Monday, February 16, 2009

Microsoft to Open Retail Outlets: Fatal Error?

I'd like to give a Darwin award out to one of my new favorite non-awesome companies. Hooray, Microsoft! Yes, pesky Apple is stealing away valuable Gen Y college students and young professionals. However, does this mean that you really want to open brick and mortar retail outlets? I have a prediction for you; fail.

In case you haven't heard, the AP reported Microsoft plans to open its own stores to improve the PC-buying experience. I don't really want to describe any more of the article because it almost makes me angry, but you can click on the link to read more if you'd like.

The fact I'm angry isn't because someone wants to invest in retail. So many companies, including Apple, LaCoste, Nike, and countless other companies have recognized the value of retail stores and controlling your product at the final stage of consumer interaction and purchase. However, the fact is that Microsoft is doing it all wrong. As much as I laugh at Apple's ads mocking a faux-Bill Gates, I am starting to believe Microsoft and their senior board may actually be as unintelligent as Apple shows them to be.

There are three fatal erros that Microsoft already made...and they haven't opened any stores yet! I'm going to outline them below, but feel free to add your own; I'm pretty sure there are plenty more to discuss.
  1. Illogical choice in retail leadership: Hiring David Porter as the corporate VP of retail stores does not do the trick. As a 25-year veteran of Wal-Mart and most recently with Dreamworks as the head of worldwide product distribution, this is fatal error #1. What does a man who produces big-box stores or distributes DVDs know about improving the PC buying experience? What experience does he have with small boutique retail spaces compared to big box stores? What on Earth made them think a man with experience in distribution and supply chain knows anything about pimping the retail world with cool boutiques that improve shopping experiences? Then again, maybe Wal-Mart shouts original and creative store design and improved customer experience over its competition to everyone but me and my friends who refuse to shop there. Seriously, Microsoft, what were you thinking?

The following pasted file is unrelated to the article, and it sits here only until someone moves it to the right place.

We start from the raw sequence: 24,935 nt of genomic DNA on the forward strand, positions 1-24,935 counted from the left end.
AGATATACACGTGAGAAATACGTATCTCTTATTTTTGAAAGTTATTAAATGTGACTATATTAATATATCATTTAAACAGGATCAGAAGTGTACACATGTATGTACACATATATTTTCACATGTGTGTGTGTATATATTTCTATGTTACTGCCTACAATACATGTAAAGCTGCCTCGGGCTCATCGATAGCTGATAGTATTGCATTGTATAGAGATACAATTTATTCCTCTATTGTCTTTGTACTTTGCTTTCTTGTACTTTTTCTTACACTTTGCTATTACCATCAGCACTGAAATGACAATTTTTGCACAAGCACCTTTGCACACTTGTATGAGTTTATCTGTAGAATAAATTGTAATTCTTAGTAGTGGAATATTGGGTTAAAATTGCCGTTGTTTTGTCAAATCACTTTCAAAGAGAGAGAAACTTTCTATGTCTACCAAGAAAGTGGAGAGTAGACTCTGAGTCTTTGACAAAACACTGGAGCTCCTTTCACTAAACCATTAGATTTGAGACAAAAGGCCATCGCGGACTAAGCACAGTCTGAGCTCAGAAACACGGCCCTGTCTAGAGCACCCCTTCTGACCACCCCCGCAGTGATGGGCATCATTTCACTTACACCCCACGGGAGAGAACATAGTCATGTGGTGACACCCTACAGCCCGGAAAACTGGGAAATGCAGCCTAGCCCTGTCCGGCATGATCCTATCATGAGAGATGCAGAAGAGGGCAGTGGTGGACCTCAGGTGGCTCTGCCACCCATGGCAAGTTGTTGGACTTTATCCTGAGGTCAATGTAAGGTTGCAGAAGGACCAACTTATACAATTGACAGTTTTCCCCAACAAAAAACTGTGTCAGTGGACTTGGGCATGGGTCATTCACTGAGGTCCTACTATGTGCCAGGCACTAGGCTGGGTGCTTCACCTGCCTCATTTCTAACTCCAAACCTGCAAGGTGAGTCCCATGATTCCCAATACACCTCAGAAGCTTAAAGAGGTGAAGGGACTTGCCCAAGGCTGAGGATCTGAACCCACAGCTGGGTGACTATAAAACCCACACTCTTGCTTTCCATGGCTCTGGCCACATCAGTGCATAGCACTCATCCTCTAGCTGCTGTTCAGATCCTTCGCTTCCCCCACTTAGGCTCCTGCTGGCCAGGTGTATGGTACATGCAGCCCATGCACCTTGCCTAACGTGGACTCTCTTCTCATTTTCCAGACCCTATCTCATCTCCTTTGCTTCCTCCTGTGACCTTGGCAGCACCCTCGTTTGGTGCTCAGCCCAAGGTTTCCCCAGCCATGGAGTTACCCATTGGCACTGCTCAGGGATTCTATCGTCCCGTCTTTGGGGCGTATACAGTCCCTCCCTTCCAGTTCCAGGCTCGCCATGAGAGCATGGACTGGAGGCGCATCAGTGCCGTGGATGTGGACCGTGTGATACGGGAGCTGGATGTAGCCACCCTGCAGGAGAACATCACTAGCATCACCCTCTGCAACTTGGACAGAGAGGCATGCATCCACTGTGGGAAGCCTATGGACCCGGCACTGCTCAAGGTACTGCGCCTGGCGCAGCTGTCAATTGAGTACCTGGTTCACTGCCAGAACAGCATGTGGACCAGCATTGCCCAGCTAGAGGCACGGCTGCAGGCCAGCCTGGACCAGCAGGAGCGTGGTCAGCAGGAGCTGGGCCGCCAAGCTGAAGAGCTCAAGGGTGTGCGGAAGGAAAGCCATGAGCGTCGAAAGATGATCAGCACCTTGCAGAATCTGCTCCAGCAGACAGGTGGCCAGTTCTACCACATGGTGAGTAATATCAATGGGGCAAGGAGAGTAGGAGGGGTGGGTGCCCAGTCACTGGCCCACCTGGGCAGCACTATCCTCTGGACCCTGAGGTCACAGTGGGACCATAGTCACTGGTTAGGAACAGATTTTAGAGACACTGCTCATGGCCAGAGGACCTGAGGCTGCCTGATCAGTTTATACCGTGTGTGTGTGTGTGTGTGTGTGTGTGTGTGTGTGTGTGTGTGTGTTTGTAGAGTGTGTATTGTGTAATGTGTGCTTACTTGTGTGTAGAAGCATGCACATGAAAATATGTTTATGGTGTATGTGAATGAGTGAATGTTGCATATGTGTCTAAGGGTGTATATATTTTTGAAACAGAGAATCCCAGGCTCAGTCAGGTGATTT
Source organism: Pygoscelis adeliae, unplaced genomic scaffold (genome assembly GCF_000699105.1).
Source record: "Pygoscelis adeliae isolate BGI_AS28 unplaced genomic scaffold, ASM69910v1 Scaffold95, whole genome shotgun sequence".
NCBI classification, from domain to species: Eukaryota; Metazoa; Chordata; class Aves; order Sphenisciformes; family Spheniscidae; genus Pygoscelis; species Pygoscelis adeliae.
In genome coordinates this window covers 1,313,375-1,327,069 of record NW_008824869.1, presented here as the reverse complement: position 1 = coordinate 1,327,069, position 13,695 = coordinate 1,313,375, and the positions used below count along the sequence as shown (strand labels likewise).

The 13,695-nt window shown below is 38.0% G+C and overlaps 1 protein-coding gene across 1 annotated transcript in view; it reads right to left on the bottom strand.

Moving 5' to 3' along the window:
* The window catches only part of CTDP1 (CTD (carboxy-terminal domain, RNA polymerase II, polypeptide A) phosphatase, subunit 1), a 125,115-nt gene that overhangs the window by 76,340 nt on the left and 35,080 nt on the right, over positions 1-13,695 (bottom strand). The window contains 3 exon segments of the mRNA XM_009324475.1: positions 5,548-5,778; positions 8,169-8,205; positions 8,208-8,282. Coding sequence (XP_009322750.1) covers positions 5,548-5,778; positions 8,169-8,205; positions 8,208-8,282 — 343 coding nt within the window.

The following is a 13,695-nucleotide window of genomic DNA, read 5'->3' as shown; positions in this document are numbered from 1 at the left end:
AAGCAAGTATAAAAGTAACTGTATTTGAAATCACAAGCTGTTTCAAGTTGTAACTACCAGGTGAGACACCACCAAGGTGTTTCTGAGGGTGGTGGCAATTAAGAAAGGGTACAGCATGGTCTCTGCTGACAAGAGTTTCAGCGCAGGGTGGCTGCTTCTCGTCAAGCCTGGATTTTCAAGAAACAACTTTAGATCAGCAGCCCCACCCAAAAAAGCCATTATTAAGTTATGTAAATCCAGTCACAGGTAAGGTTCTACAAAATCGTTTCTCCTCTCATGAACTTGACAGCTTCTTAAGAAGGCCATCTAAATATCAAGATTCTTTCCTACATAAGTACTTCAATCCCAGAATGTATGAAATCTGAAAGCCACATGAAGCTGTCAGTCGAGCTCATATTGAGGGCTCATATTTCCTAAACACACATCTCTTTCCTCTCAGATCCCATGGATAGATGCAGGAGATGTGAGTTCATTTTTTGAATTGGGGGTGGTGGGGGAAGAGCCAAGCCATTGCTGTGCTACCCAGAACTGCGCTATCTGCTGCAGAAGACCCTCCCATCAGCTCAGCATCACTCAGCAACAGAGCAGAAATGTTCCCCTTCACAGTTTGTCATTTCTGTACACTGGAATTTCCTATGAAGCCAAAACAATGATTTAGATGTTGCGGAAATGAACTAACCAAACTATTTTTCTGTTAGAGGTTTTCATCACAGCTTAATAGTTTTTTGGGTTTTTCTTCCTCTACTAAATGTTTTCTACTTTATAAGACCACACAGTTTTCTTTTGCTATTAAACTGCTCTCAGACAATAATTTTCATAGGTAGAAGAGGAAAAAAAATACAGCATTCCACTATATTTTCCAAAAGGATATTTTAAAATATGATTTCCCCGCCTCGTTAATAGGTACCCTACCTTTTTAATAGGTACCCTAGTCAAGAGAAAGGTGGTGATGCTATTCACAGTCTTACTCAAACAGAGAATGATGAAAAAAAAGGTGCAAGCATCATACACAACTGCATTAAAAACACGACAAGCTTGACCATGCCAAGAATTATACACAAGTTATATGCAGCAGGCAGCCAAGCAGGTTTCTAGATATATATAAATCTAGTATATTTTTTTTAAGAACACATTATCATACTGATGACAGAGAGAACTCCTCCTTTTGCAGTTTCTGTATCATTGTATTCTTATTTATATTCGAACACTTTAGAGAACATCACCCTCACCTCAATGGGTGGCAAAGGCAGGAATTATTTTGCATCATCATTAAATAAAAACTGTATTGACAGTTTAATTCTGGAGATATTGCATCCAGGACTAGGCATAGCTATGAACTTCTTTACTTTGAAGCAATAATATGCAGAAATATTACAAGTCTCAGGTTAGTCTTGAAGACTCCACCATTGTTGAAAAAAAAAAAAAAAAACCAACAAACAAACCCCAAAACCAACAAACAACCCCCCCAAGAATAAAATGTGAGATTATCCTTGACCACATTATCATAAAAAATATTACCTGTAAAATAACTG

2. Poor timing: Microsoft spent its time as a wholesaler pushing its operating systems and products to retailers. They operated a low overhead and low operating expense business (comparatively). Now, Microsoft wants to enter the high overhead and high operating expense game of retail during the worst economic downturn since the Great Depression. Really, Microsoft...let me know when you have your bake sale with $10,000,000 cookies to compensate for your recession-affected retail stores.

  3. Confusing brand image: Microsoft is an operating system. Their OS support business, creative media, and games. How do you put this into one retail space? What do you have your associates wear? What trend do you follow? Business attire certainly doesn't reflect the gaming side of Windows, and black tee-shirt wearing Apple clones won't give respect to the business functionality of Windows. Microsoft is so broad in its application and functionality, it will be difficult to capture this into one cohesive theme for its stores.
Long live Apple; at the rate Microsoft is going, it won't be too hard for Apple to continue its growing streak and take market share from the big boys. With the decisions Microsoft is making, I think they deserve to lose it to a more intelligent competitor.

1 comment:

Jenna said...

I think Microsoft should save themselves the money they would invest in retail stores and stop outsourcing their technical support. I just had the WORSE experience with them...Yet still debating between purchasing a Mac or a PC. Thoughts?

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